Buried deep in a recent document issued by the Treasury was a suggestion that Catmarks could extend to advice. After all, wasn't advice just another product?
I suppose we should not be too surprised at that view, given that too many IFAs offer a service where the purchase of the product predominates. Before you all rush to defend the smaller IFA, I should add that I consider the bigger IFA firms some of the worst offenders. Their formulaic approach to lump-sum investment does nothing to convince the sceptics that advice is not just another product.
They further compound matters by referring to the availability of “free advice”. In my opinion, items that are free are generally worthless. Perhaps the phrase “free advice” should be banned if we are to persuade individuals of its undoubted value.
If we want to be seen as professionals, we need as a matter of urgency to separate the three steps which are curr-ently linked and their individual value diminished. These are information, advice and execution.
The concept of Catmarking advice shows that the comments made about quality versus suitability have fallen on deaf ears. The paper refers to a form of focused advice, where the danger will be that it is the client who determines the priorities, which is ironic given the fact that many clients would say this is the role of the professional adviser.
Will the Treasury allow us to give Catmarked advice without any hindsight risk that the lack of suitability becomes our fault as time goes by?
If the answer is yes, how long will it be before this form of advice is available in an interactive form? This has massive implications for advisers, especially as the “C” in Cat stands for charges. Will the Treasury set the rate for this type of advice irrespective of the adviser's standard hourly rate?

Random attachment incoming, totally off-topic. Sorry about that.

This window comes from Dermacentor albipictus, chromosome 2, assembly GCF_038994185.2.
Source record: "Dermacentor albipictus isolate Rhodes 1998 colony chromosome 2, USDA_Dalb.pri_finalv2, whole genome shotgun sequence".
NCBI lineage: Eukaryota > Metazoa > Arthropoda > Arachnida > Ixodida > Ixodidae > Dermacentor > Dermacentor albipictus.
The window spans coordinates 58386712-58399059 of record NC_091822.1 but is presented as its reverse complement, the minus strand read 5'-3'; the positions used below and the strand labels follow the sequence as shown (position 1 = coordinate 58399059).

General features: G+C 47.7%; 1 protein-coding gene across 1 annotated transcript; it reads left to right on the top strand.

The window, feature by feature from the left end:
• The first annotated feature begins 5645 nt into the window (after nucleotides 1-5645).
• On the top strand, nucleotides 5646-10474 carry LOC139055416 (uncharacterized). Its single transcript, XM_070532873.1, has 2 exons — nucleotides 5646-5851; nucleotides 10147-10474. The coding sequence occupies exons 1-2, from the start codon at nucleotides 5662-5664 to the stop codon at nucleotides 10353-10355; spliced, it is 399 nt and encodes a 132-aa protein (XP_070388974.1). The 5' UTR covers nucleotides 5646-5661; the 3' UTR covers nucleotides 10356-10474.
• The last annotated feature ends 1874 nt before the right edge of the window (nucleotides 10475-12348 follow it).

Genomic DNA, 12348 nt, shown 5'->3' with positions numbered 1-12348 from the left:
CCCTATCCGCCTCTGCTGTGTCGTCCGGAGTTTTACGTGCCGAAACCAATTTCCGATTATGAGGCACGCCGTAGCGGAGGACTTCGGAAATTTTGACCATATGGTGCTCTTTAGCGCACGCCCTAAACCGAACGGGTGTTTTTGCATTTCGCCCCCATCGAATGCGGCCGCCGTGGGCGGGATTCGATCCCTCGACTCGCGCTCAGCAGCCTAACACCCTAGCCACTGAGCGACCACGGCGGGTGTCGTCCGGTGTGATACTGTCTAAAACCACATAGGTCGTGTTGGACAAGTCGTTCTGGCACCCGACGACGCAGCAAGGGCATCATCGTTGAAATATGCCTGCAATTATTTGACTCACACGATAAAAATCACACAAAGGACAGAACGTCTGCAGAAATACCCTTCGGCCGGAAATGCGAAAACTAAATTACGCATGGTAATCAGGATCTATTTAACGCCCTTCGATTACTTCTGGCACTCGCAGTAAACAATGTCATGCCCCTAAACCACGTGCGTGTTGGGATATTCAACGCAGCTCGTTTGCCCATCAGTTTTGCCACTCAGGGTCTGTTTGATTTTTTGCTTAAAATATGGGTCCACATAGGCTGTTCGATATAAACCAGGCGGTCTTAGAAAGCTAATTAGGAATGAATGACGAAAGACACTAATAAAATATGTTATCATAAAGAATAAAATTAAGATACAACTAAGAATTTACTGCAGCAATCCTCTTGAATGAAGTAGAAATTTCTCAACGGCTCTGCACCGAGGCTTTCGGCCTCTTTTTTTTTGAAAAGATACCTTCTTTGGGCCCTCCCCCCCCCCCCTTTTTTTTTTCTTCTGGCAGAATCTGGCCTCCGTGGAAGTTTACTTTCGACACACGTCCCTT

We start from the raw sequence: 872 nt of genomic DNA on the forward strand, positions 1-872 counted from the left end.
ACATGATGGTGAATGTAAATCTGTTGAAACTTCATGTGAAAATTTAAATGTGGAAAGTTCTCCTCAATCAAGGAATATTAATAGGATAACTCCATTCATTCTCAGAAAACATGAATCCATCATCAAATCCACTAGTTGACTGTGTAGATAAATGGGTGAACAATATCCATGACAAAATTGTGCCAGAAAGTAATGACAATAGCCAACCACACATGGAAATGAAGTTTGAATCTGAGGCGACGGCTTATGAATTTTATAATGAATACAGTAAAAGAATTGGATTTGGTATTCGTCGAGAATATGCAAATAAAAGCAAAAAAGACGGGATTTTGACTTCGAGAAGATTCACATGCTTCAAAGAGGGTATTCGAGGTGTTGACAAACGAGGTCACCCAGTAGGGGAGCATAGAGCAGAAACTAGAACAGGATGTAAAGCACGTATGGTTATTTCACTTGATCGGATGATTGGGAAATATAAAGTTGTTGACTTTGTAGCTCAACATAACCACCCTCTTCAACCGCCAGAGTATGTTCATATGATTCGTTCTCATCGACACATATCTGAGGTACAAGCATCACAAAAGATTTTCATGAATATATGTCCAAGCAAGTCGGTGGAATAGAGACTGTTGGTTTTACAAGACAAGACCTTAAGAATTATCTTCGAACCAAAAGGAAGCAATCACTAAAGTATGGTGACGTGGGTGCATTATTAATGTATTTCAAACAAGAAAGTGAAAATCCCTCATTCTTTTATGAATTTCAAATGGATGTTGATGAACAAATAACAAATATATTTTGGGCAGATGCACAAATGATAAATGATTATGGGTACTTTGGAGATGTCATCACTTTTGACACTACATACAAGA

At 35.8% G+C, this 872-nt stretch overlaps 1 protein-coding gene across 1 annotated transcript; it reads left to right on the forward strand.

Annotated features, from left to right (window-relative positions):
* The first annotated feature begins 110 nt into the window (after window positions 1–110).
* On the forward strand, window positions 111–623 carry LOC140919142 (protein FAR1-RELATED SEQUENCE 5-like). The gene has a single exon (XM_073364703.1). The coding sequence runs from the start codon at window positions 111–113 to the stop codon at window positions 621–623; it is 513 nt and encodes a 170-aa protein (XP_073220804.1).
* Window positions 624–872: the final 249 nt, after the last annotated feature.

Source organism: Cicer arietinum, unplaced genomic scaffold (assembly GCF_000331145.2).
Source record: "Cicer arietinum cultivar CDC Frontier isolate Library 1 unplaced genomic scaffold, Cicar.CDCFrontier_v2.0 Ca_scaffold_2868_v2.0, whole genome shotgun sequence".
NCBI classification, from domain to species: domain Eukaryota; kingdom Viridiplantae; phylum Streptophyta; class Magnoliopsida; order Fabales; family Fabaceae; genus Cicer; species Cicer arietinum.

To respond effectively to this paper, we must enlist the consumer bodies which value good-quality advice but we must play our part and ensure that the quality of our advice is clear for all to see.
The issue of the Isa guides simply provides the Treasury with more material to demonstrate that the term “IFA” does not ensure a lack of bias or that the most suitable product will always be selected.
So, how can we prevent this dilution of the added value service we need to promote to the public at large? Well, we can all help by separating advice from execution by issuing engagement letters to all clients which detail the services we will provide, with each step or task clearly defined and costed. This, you may say, pushes us towards fee-based advice and what is wrong with that?
Perhaps the answer is that IFAs will be the source of non-Catmarked plans, with the multi-tied agents restricted to selling Catmarked plans only.
Professional IFAs can survive but this depends on the separation of advice and execution. Let us start the debate now as to how this can be achieved and factored into the debate over polarisation. We must have a clear point of distinction between independent and multi-tied but a complicated message will be lost so perhaps the promotion of the slogan “advice before product” is the way to achieve this in the short term.
Let's start today.
Robert Reid is a director of Syndaxi Financial Planning